2.2.07 - Issue # 256 Forward This Newsletter To A Colleague

Nancy Caudill
Senior Consultant
McKenzie Management
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R-E-S-P-E-C-T

A McKenzie Management Case Study

Dr. Barry Bigalow - Case Study #401

The call for help came in.  “My staff is out of control.  They are managing me instead of me managing them!”

Dr. Bigalow has lost control of his ship and his staff has lowered him into the rowboat!  After two days of observing the daily activities of the business office, talking candidly with Dr. Bigalow’s team during a nice lunch and two dinner meetings with the doctor, these were my findings regarding the doctor:

The doctor:

  • Wants to be liked by everyone
  • He wanted the staff to call him by his first name when not in front of patients
  • He has frequent gatherings at his home for the employees and their families
  • He didn’t feel comfortable expressing his concerns with his team for fear of disapproval from them – or confrontation
  • He was open to his staff regarding his personal issues such as financial, upcoming personal vacations, new car purchases, etc.
  • He wanted to be involved in the staff’s personal lives

His team:

  • Felt uncomfortable calling him by his first name.  It was fun at first but they came to look at him as a friend and not a boss.
  • Didn’t feel it was necessary to be entertained by their employer on a weekend.  They spend all week with him!
  • They begged for feedback from him regarding their performance.  They had asked for performance reviews.  They wanted guidance and direction from him.
  • “Please ask him not to share his personal life with us,” they said.  “We really don’t want to know that he is two months behind in his rent or he is shopping for a new car.  We have our own struggles to deal with.”

Recommendations:

  • Never-never-never invite your employees to call you by your first name.  You lose credibility fast.
  • Never-ever-never have gatherings outside the office at your home.  It is important to separate your personal life from your work life.
  • Always conduct semi-annual to annual performance reviews with each team member.  If it is something that needs to be discussed individually sooner, do so at the end of the day behind closed doors.  If it is something that affects the entire team, address it at your next monthly meeting or morning huddle…but ADDRESS IT! 
  • NEVER-NEVER-NEVER discuss personal issues with your team or your patients!  They are looking to you for strength and support.  You must be the “fearless leader” even if you are miserable inside.  They follow your lead – if you are complaining, they will complain.  When you are happy, they are happy.  When you are at work, you are a performer and you are on stage until the last patient walks out the door.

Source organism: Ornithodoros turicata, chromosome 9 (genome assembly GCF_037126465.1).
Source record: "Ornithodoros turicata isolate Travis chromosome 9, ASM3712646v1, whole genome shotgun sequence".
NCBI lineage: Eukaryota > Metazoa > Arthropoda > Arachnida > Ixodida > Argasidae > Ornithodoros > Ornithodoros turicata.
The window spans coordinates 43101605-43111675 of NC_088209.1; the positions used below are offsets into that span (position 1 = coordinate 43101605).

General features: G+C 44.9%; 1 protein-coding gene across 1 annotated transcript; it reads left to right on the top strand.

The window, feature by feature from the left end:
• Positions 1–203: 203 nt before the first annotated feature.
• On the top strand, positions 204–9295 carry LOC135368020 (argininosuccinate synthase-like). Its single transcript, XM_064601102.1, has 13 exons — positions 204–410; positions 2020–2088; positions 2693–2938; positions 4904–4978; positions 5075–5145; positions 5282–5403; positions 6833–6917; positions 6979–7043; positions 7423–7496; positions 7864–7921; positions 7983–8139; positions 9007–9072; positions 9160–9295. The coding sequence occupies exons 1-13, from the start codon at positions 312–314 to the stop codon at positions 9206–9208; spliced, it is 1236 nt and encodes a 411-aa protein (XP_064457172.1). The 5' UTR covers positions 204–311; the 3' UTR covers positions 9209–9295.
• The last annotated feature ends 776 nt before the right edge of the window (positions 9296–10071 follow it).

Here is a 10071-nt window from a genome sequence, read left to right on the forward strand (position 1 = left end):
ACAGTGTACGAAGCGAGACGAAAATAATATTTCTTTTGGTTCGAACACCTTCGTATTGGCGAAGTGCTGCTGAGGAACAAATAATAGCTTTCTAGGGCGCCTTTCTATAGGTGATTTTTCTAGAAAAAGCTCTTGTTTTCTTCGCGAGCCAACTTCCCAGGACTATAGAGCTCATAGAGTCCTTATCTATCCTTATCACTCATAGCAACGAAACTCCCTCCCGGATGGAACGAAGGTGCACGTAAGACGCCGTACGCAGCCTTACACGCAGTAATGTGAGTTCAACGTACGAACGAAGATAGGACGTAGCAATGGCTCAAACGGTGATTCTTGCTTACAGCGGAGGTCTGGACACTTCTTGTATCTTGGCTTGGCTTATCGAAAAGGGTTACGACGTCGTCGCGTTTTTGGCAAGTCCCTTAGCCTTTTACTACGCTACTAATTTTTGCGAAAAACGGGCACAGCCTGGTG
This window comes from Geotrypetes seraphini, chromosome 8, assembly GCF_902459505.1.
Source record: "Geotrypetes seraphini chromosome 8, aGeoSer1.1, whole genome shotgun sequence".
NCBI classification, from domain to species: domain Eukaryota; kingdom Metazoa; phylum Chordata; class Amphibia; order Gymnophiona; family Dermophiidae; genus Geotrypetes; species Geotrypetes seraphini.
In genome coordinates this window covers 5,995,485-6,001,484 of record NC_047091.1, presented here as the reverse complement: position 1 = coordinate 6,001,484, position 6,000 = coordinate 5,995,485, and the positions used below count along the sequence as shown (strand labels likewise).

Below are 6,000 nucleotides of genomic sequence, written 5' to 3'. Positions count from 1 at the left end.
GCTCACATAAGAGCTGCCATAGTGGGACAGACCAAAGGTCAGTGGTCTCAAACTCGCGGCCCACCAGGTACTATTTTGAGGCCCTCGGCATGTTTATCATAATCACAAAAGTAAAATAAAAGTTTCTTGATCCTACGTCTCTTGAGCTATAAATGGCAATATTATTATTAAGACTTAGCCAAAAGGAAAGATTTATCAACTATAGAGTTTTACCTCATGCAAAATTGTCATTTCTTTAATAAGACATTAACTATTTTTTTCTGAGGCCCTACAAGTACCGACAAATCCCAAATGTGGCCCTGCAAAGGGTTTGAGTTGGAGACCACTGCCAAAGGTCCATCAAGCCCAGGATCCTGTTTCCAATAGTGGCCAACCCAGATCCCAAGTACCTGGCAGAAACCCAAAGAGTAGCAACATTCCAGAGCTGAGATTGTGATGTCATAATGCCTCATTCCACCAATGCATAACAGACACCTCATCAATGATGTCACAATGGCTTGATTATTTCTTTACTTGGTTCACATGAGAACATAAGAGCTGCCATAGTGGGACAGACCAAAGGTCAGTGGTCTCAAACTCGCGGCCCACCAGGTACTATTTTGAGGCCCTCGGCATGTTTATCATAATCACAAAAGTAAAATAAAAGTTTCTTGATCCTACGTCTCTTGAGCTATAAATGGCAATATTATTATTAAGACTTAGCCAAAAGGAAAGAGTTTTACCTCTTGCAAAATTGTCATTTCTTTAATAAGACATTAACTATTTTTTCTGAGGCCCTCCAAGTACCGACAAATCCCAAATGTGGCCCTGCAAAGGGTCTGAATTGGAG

• NEVER get involved in your employees’ personal issues.  Listen with empathy yes, but not involved. It clouds your ability to make good decisions regarding your business..and it is a business and you are the business owner.

Conclusions:
Dr. Bigalow understood that an effective manager does not have to be liked by everyone in the office.  It IS imperative, however, that they RESPECT him.  Along with respect comes appreciation for his ability to lead the troops into battle, if necessary.

They want to know that he will be there for them.  This generates loyalty and a feeing of security so they can perform their jobs under his guidelines, without the daily pressures of helping him “pay his bills”.

They don’t want another “friend” – they have those.  They want a leader that they can respect.

Follow-up:
As a result of talking openly and sincerely with his team, sometimes even tearfully, Dr. Bigalow apologized for his lack of leadership.  With their support and some outside assistance in how to be an effective leader from a coach, it was not too late.

Dr. Bigalow got out of his rowboat and back into his ship and led his team out to sea.  Their performances improved and the office atmosphere was much more upbeat and positive.  Dr. Bigalow felt better about himself as he was learning to be effective and was learning how to communicate with his team with worrying about repercussions.

It is NEVER to late to ask for a life jacket and learn how to regain the respect you deserve as an employer and business owner.  Your practice will thrive, and your staff will be happy sailors!

If you would like more information on how McKenzie's Practice Enrichment Programs can help you IMPLEMENT proven strategies….. email info@mckenziemgmt.com.

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